In business (as with television) change is inevitable and sometimes desirable. Even when the status quo appears preferable - and change is forced upon you – it is still possible to maintain customer loyalty. A seemingly unwanted development may even facilitate a new chapter of success.
The Great British Bake Off, which returned triumphantly to our screens this week, has proved this point.
Top Gear, which spluttered back on to the airwaves last May, shows how it is also possible to mismanage change and lose customer loyalty as a result.
The differing levels of success between these two shows offers valuable insights into how change (for any business) should be managed.
Here are three essential tips for maintaining customer loyalty in the face of change.
1. Maintain your USP
No matter how fundamental the change your business is facing, it is vital to retain the USP that your customers love.
In the case of The Great British Bake Off, the show retained its format and setting, as well as the style of interaction between the competitors, judges and hosts. These elements combine to form the programme’s USP and by retaining them, the show has maintained the loyalty of its audience.
Conversely, Top Gear’s USP was its trio of presenters. Anyone can make a show about cars but only Top Gear had Clarkson, May and Hammond. The programme could have undergone any number of seemingly fundamental changes and the audience would have stayed loyal had the team of presenters remained unchanged. They could have stopped talking about cars and switched their attention to kitchen appliances, it would not have mattered.
Once the show’s USP had gone, the audience soon switched off.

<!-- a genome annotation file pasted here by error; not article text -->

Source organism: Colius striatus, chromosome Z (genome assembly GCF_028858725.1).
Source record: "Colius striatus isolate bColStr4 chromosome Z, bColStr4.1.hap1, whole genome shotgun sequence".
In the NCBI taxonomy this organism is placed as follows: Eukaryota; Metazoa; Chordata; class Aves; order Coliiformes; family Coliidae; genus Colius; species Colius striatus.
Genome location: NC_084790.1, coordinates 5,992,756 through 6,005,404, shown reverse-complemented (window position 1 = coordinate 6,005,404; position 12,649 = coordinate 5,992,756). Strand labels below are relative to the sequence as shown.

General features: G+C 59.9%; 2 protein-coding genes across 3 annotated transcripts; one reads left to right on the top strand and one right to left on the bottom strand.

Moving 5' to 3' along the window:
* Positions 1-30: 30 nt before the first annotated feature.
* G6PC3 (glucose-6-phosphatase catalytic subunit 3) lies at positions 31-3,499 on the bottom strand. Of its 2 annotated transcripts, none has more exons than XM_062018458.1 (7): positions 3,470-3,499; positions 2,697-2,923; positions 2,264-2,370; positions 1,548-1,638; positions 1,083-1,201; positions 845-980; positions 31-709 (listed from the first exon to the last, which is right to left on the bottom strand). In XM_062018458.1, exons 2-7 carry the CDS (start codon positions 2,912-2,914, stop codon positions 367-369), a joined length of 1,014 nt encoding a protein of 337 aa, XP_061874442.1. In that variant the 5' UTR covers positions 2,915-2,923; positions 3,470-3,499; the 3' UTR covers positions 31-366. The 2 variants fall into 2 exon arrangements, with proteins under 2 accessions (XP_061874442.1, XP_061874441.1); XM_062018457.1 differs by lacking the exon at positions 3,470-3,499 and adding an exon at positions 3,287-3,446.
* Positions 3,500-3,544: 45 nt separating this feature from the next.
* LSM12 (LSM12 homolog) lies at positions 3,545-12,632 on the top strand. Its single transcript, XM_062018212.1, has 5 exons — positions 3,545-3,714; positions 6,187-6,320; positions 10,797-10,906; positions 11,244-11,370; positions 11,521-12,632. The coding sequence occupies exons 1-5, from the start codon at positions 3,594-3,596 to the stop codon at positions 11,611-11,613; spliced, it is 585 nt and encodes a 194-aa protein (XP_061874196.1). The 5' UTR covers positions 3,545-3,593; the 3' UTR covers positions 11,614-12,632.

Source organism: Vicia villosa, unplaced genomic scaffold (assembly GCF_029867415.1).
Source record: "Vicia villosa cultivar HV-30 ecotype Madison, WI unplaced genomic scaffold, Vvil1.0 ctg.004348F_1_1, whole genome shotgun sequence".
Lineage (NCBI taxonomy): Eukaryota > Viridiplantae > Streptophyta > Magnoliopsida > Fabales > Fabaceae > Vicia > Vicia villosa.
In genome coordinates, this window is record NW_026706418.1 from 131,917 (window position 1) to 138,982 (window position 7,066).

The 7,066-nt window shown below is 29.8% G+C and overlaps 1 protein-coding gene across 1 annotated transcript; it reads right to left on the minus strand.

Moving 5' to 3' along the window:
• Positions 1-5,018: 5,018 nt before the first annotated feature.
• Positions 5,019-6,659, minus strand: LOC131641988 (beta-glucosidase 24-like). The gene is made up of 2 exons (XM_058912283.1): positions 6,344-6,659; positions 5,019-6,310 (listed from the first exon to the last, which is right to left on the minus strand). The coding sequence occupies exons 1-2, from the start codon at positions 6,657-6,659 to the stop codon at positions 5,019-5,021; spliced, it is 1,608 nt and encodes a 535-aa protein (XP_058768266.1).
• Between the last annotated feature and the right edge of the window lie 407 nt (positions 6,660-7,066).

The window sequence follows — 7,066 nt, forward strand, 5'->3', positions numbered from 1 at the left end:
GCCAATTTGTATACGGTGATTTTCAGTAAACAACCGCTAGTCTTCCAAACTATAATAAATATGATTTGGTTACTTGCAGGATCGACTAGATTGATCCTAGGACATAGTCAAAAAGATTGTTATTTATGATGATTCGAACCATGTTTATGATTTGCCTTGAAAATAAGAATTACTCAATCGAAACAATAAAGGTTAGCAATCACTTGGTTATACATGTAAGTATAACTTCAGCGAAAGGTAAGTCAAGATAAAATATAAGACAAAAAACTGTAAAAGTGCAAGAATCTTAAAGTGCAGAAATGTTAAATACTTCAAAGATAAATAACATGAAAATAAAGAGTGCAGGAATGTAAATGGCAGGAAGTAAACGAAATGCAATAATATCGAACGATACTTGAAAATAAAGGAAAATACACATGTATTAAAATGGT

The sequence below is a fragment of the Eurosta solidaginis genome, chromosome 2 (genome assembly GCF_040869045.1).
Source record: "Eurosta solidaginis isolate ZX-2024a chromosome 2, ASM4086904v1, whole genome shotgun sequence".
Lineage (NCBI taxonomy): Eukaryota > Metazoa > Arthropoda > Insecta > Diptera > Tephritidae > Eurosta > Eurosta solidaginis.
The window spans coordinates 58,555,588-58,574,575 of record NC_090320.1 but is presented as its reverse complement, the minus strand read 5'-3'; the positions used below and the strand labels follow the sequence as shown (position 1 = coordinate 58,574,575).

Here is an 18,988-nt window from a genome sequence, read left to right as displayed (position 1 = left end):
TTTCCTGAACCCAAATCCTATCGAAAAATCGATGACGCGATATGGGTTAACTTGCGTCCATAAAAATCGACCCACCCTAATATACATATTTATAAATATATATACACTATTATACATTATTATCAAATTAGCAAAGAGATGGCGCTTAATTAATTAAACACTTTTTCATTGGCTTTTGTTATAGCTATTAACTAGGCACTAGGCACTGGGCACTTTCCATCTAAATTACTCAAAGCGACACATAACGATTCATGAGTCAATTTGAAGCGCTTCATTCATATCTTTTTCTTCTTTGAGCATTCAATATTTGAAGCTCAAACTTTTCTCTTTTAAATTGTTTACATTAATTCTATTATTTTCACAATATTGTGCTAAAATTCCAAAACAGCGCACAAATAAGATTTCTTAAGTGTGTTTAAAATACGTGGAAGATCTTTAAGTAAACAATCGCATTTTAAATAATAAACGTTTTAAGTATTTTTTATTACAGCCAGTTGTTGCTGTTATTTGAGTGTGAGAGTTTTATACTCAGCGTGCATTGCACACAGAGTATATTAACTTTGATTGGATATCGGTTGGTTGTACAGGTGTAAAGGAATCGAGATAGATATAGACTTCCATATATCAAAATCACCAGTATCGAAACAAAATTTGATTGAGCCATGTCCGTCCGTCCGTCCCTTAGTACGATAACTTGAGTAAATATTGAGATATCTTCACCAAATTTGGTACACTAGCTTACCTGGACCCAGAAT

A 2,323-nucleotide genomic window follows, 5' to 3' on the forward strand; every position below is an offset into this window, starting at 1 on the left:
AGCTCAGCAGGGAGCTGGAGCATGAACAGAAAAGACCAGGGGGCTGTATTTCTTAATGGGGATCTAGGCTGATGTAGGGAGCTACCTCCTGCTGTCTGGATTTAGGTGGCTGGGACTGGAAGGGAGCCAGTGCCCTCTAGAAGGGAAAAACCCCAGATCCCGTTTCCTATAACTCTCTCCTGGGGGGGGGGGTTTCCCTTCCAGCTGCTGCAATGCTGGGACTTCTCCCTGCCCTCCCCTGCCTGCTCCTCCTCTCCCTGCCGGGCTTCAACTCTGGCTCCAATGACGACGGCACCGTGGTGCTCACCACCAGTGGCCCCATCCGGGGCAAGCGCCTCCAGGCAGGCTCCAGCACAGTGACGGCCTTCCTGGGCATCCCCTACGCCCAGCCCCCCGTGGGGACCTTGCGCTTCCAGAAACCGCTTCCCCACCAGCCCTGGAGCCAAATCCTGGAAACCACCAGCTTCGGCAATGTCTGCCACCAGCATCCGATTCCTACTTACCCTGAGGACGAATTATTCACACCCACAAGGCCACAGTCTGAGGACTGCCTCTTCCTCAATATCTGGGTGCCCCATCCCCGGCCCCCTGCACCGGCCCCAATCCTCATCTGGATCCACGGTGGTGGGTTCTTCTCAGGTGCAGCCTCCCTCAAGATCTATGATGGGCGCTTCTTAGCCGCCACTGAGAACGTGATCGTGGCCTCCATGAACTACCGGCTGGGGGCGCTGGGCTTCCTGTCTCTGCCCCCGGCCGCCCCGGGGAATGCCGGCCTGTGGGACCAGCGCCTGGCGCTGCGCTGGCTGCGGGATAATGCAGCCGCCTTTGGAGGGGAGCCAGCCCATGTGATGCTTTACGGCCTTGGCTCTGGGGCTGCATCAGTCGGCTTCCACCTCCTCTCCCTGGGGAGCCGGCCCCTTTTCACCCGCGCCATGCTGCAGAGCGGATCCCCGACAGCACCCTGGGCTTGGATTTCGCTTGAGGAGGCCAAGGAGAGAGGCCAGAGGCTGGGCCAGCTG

The same is true in business. You have to keep your USP in order to retain customer loyalty.
When all cars are electric in 2040, will they all be the same? Of course not. Hyundai will offer the value for the money that its customers have come to love, while BMW will offer the build quality and level of comfort with which it is synonymous.
If you do not know what it is that your customers love about your business – what it is that keeps them loyal – definitely find this out before undertaking any significant change.
2. Publicise the change
Do not try to conceal that a change is taking place within your business. Any attempt to do so will inevitably backfire as modern day communications ensure news spreads fast and rumours even faster.
Transparency is vital and, if step one above is adhered to, then there is nothing to fear. While your customers might react to a headline with a certain degree of apprehension, once it becomes clear that your business will retain the characteristics upon which their loyalty is founded, they will embrace the change willingly.
When publicising it, be sure to explain the benefits of the change that is taking place fully - that is not spin, it is just good communication.
3. Explain the journey
Unless your business is very young, this is unlikely to be the first change in its history. We ourselves have gone from designing for print and sourcing ad space in the 1980s, to adding website design to our list of services in the mid-1990s, to focusing purely on online communications and marketing today. Throughout that journey, we have successfully retained many customers who have not only appreciated our USP but who have also seen the benefits of our direction of travel.
By keeping customers informed about the evolution of our business, and by signposting the benefits to be accrued along the way, we have maintained their confidence and loyalty.
Even if you do not have plans to undertake any major developments in the near future, the ever-changing business environment is sure to create new challenges and to present your business with new opportunities. Failure to adapt to technological advancements, reimagined business models, evolving customer expectations and shifts in the economy will see your business struggle to maintain its standing among more dynamic organisations.
The onward march of change makes the ability to present its benefits a vital requirement of any business. If you need help with your communication strategy, we will be pleased to help in any way. Please call 01494 452600 or email firstname.lastname@example.org.
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